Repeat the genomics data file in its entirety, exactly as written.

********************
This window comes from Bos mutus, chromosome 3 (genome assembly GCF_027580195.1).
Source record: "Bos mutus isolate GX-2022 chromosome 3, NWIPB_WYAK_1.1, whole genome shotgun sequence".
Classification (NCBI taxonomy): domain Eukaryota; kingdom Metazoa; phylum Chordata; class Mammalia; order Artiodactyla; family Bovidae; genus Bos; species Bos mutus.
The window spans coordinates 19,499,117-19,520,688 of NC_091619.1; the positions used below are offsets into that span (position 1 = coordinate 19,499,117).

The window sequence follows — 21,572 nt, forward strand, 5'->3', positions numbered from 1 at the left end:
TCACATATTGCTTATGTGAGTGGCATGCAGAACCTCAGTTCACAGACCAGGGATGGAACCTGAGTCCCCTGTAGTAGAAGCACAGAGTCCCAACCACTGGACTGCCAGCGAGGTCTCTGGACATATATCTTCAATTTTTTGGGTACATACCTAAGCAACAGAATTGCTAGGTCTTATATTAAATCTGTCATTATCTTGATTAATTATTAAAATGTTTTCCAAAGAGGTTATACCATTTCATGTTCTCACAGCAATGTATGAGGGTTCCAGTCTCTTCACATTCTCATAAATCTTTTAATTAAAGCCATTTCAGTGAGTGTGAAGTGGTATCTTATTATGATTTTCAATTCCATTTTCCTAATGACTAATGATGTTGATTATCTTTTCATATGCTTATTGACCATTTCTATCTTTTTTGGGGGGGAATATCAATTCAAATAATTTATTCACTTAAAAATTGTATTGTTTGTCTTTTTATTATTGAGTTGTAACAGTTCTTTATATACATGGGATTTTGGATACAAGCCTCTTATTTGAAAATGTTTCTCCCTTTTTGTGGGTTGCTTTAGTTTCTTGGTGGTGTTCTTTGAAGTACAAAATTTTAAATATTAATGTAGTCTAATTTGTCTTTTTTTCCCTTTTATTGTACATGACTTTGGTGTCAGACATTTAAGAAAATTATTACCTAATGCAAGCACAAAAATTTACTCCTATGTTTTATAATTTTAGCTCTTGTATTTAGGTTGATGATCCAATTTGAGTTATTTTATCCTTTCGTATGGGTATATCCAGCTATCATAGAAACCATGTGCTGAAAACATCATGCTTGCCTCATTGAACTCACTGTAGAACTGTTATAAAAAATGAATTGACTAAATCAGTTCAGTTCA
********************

This window comes from Bos mutus, chromosome 3 (genome assembly GCF_027580195.1).
Source record: "Bos mutus isolate GX-2022 chromosome 3, NWIPB_WYAK_1.1, whole genome shotgun sequence".
Classification (NCBI taxonomy): domain Eukaryota; kingdom Metazoa; phylum Chordata; class Mammalia; order Artiodactyla; family Bovidae; genus Bos; species Bos mutus.
The window spans coordinates 19,499,117-19,520,688 of NC_091619.1; the positions used below are offsets into that span (position 1 = coordinate 19,499,117).

The window sequence follows — 21,572 nt, forward strand, 5'->3', positions numbered from 1 at the left end:
TCACATATTGCTTATGTGAGTGGCATGCAGAACCTCAGTTCACAGACCAGGGATGGAACCTGAGTCCCCTGTAGTAGAAGCACAGAGTCCCAACCACTGGACTGCCAGCGAGGTCTCTGGACATATATCTTCAATTTTTTGGGTACATACCTAAGCAACAGAATTGCTAGGTCTTATATTAAATCTGTCATTATCTTGATTAATTATTAAAATGTTTTCCAAAGAGGTTATACCATTTCATGTTCTCACAGCAATGTATGAGGGTTCCAGTCTCTTCACATTCTCATAAATCTTTTAATTAAAGCCATTTCAGTGAGTGTGAAGTGGTATCTTATTATGATTTTCAATTCCATTTTCCTAATGACTAATGATGTTGATTATCTTTTCATATGCTTATTGACCATTTCTATCTTTTTTGGGGGGGAATATCAATTCAAATAATTTATTCACTTAAAAATTGTATTGTTTGTCTTTTTATTATTGAGTTGTAACAGTTCTTTATATACATGGGATTTTGGATACAAGCCTCTTATTTGAAAATGTTTCTCCCTTTTTGTGGGTTGCTTTAGTTTCTTGGTGGTGTTCTTTGAAGTACAAAATTTTAAATATTAATGTAGTCTAATTTGTCTTTTTTTCCCTTTTATTGTACATGACTTTGGTGTCAGACATTTAAGAAAATTATTACCTAATGCAAGCACAAAAATTTACTCCTATGTTTTATAATTTTAGCTCTTGTATTTAGGTTGATGATCCAATTTGAGTTATTTTATCCTTTCGTATGGGTATATCCAGCTATCATAGAAACCATGTGCTGAAAACATCATGCTTGCCTCATTGAACTCACTGTAGAACTGTTATAAAAAATGAATTGACTAAATCAGTTCAGTTCA